Most of Czech people drink tea only in the morning to some bread or in the winter (when outside is cold and they want to defrost). There is not regular time for drinking tea in Czech republic. For the British urban working class tea is the evening meal, eaten as soon as people get home from work (at around six o’clock). For other lasses afternoon tea, taken at around 4pm, is a tradition enacted daily in homes, teashops and grand hotels. The tea is usually from India or Sri Lanka, served with optional milk and sugar, but it could be scented China or herbal tea served with or without lemon. Small, delicately cut sandwiches are eaten first (fish paste and cucumber are traditional fillings). Scones jam and cream especially in the west of England may follow these. Other opinions include battered toast or crumpets, but leave room for slice of fruitcake or jam sponge or regional speciality such as Scottish shortbread.

Britain has a large food and drink manufacturing industry, which has accounted for a growing proportion of total domestic food supply in recent decades. There has been little change in alcohol consumption in recent years. Beer is the most popular drink among male drinkers. The most popular pub beer is “bitter”, which is draught from the barrel, has no gas in it and is drunk at room temperature. A sweeter, darker version of bitter is “mild”. These beers have a comparatively low alcohol content. Beer that has gas in it and is closer to continental varieties is known as “lager”. Shandy is half beer and half fizzy lemonade. It has reputation of being very good for quenching the thirst. Consumption of table wine has grown, although there has been little change in the consumption of higher strength wines such as sherry and port. A high proportion of beer is drunk in public houses (“pubs”), traditional social centres for many people, and in clubs. The British pub is unique. This is not just because it is different in character from bars or cafés in other countries. It is also because it is different from any other public place in Britain itself. Without pubs, Britain would be a less sociable country. The pub is the only indoor place where the average person can comfortably meet others, even strangers, and get into conversation with them. People cannot be served in pubs until the age of eighteen and they are not allowed inside one until they are fourteen.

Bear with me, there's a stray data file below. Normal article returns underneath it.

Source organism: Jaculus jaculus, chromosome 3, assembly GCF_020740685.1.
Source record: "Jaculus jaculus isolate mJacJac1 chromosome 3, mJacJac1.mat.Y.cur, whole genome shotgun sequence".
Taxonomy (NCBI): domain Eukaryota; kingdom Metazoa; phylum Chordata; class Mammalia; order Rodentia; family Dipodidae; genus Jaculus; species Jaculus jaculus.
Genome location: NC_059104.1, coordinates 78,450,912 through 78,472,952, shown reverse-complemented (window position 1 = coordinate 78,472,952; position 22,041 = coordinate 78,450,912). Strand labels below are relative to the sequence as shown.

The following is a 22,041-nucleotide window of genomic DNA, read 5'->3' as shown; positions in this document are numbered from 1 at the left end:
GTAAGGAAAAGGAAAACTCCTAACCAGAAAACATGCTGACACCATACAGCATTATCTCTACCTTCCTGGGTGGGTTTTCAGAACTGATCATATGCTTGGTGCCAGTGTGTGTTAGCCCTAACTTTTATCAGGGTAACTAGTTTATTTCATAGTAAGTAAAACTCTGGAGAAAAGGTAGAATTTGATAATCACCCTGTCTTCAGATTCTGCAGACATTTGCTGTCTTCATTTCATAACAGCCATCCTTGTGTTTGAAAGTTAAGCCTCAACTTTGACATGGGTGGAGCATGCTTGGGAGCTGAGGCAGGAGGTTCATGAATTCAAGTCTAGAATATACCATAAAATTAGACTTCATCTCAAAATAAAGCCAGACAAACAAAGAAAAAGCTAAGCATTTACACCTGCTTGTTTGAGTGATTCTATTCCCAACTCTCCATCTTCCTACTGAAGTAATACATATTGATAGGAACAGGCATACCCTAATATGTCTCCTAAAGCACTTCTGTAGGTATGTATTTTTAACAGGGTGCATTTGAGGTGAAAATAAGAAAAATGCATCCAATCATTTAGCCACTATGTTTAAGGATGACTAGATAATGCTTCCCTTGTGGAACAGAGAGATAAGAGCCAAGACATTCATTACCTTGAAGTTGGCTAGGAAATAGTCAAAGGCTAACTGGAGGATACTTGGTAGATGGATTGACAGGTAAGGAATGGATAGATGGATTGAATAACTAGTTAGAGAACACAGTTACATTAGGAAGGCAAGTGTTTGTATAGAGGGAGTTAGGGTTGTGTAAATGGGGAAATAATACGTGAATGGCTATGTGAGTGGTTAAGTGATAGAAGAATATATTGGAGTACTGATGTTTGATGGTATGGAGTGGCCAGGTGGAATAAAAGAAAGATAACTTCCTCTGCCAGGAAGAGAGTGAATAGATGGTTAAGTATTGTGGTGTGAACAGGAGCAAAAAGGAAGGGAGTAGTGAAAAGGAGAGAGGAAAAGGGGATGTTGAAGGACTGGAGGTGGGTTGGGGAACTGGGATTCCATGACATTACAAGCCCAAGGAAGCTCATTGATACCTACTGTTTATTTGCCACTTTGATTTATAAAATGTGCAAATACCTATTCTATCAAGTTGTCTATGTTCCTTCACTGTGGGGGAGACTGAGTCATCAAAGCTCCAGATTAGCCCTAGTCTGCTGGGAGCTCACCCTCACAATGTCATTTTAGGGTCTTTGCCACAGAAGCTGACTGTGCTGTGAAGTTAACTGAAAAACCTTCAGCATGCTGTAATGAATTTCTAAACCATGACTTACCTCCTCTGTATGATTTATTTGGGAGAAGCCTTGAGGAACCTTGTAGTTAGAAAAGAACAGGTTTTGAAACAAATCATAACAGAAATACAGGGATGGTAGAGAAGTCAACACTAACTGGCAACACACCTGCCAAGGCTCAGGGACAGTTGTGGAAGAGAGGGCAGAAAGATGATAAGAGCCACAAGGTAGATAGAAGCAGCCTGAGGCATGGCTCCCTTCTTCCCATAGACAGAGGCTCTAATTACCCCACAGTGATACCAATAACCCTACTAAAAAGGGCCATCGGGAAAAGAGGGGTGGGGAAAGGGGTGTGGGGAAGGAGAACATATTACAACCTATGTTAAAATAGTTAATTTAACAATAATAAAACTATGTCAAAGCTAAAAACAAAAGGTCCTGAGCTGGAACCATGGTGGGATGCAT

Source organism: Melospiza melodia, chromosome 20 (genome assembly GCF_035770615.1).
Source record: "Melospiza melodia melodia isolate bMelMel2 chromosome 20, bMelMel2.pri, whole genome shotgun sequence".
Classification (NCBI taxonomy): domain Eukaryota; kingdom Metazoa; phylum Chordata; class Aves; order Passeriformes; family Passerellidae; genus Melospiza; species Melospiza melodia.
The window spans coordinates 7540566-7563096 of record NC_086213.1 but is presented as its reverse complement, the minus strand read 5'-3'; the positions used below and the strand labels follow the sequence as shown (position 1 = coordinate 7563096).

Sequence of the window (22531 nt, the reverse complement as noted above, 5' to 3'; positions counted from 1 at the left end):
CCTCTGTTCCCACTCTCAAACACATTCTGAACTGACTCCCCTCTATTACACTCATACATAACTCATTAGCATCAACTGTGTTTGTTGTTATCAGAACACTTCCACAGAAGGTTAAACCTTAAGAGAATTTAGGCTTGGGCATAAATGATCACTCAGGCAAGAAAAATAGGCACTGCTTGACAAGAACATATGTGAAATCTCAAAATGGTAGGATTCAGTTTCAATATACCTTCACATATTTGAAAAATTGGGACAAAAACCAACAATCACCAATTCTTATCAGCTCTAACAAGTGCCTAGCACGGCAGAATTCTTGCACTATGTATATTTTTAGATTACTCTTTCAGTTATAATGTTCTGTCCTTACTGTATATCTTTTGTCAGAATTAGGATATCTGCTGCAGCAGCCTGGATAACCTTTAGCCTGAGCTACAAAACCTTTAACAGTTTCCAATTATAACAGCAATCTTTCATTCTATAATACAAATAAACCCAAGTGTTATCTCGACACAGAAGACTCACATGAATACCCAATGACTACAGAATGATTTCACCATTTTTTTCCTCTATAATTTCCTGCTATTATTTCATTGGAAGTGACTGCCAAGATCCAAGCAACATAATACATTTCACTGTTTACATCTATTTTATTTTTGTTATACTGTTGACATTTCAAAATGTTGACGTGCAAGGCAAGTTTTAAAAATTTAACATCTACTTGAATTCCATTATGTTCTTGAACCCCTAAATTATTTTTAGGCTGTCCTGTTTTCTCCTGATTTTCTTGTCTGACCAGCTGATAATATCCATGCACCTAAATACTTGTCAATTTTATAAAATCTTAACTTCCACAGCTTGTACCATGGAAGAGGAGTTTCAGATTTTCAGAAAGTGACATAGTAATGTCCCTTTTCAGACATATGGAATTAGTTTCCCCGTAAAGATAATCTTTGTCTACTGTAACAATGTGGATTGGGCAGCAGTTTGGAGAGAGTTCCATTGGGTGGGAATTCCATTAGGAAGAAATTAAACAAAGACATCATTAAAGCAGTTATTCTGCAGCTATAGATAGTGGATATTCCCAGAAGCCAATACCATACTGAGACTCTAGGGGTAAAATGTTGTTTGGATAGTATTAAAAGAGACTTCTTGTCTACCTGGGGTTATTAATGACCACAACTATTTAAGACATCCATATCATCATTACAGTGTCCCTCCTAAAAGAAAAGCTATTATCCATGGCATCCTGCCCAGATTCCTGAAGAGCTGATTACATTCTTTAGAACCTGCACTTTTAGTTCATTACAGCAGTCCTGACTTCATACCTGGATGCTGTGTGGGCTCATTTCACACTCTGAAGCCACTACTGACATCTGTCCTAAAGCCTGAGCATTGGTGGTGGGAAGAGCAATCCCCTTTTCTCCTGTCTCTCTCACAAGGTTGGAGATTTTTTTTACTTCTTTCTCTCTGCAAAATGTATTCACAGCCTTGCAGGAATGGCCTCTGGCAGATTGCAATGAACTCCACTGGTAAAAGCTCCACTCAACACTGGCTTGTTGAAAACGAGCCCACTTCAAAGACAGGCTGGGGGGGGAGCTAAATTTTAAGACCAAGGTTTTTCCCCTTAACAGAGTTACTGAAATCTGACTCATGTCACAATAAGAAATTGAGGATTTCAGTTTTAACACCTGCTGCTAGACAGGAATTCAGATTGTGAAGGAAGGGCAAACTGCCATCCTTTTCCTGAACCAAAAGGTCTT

There are quite a large number of vegetarians in Britain and an even larger number who are aware of the implications for their health of what they eat. “Health food shops” are as abundant in the country’s high streets as delicatessens. Medical research has shown that a diet which is low in fats, especially saturates, and rich in fruits and vegetables contributes to good health and can reduce the risk of certain serious illnesses, such as coronary heart disease and stroke. By now the British are also extremely open to the cuisine of other countries. The country’s supermarket shelves are full of the spices and sauces needed for cooking dishes from all over the world.

The end will be dedicated to the comparison of British and Czech cuisine and their habits. The main difference is that Czech cuisine has more traditional and more national recipes. On the other hand England seems to be more advanced country. Some British people are trying to live healthier life (as I already mentioned) and in our country are growing fast foods chains as McDonalds (almost in every big city), Burger King, KFC (in Prague) and further. Now our republic is at the beginning of period of fast foods-at the beginning of unhealthy life and the Great Britain is about one step before. I hope that every person soon realise that health is more important than save time spend in fast food restaurant!